In the military, it's said, training never ends. Officers at one Virginia base reportedly think that maxim extends to their soldiers' religious development, as well: The Army is investigating allegations that soldiers there were ordered to attend a Christian pop-rock concert, or else remain confined to their barracks.
"Instead of being released to our personal time, we were locked down," Private Anthony Smith told the Associated Press, referring to himself and the other 100 or so men who declined to attend the concert. "It seemed very much like a punishment."
While the AP first reported the incident on August 20, it missed some tasty details about the base general who organized the $23,000 concert—and many more like it. It also didn't say much about the band involved, an all-teen trio of sisters called BarlowGirl who are kind of a big deal in Christian pop circles.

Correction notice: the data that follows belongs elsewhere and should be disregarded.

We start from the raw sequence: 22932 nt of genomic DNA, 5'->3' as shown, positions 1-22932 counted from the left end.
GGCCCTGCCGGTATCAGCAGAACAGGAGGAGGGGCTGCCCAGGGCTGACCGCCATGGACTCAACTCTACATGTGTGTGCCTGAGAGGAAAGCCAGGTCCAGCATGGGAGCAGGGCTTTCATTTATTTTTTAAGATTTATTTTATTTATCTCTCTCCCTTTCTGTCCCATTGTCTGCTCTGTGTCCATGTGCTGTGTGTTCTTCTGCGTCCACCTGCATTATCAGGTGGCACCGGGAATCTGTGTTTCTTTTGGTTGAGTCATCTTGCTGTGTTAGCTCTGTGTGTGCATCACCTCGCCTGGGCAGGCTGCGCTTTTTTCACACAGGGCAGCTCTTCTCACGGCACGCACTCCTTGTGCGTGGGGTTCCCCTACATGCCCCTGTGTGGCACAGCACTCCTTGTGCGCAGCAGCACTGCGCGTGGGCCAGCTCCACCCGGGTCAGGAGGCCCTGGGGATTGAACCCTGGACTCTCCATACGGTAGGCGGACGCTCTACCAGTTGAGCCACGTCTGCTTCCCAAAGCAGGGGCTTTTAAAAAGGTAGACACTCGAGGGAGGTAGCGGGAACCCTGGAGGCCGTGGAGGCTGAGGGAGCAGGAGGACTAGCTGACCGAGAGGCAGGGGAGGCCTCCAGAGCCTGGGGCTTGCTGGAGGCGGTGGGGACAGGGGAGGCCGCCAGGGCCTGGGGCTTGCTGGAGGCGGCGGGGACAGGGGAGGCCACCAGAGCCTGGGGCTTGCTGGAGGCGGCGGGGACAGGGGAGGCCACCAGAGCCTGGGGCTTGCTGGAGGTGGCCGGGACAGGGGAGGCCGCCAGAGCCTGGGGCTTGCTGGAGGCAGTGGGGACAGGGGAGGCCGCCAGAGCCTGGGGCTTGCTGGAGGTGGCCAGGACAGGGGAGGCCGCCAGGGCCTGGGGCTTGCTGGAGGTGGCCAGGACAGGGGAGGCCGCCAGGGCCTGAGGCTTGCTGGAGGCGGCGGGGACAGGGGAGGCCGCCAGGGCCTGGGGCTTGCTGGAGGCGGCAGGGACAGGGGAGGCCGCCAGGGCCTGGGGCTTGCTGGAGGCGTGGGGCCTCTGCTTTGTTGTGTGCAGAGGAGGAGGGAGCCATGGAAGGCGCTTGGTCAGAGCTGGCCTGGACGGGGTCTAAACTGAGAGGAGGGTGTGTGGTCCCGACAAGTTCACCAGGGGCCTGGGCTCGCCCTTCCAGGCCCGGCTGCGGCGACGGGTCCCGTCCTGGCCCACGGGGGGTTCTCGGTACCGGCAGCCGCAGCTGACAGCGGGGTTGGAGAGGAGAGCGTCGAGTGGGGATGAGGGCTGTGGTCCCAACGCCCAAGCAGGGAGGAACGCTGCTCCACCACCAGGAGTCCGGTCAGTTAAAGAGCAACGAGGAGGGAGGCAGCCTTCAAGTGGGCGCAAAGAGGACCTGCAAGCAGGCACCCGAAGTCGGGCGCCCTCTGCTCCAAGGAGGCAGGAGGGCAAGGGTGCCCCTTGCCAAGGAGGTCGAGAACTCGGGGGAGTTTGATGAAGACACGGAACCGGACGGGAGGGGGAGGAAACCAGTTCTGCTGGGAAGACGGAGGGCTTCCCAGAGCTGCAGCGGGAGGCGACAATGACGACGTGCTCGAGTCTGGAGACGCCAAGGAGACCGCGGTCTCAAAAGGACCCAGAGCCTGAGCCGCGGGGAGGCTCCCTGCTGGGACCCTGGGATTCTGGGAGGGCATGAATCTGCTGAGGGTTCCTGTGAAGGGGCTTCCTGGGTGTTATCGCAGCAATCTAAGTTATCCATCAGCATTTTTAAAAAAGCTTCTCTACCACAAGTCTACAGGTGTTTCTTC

The May 13 concert was the brainchild of a self-professed "reborn" officer, Maj. General James E. Chambers. While commanding Ft. Eustis in Newport News two years ago, he "promoted a series of concerts, featuring Christian performers, aimed at awakening Soldiers' spiritual awareness," according to an Army profile from 2008. When he moved over to Ft. Lee, he continued "that outreach," the Army said. "The idea is not to be a proponent for any one religion," he told his profiler back then. "It's to have a mix of different performers with different religious backgrounds."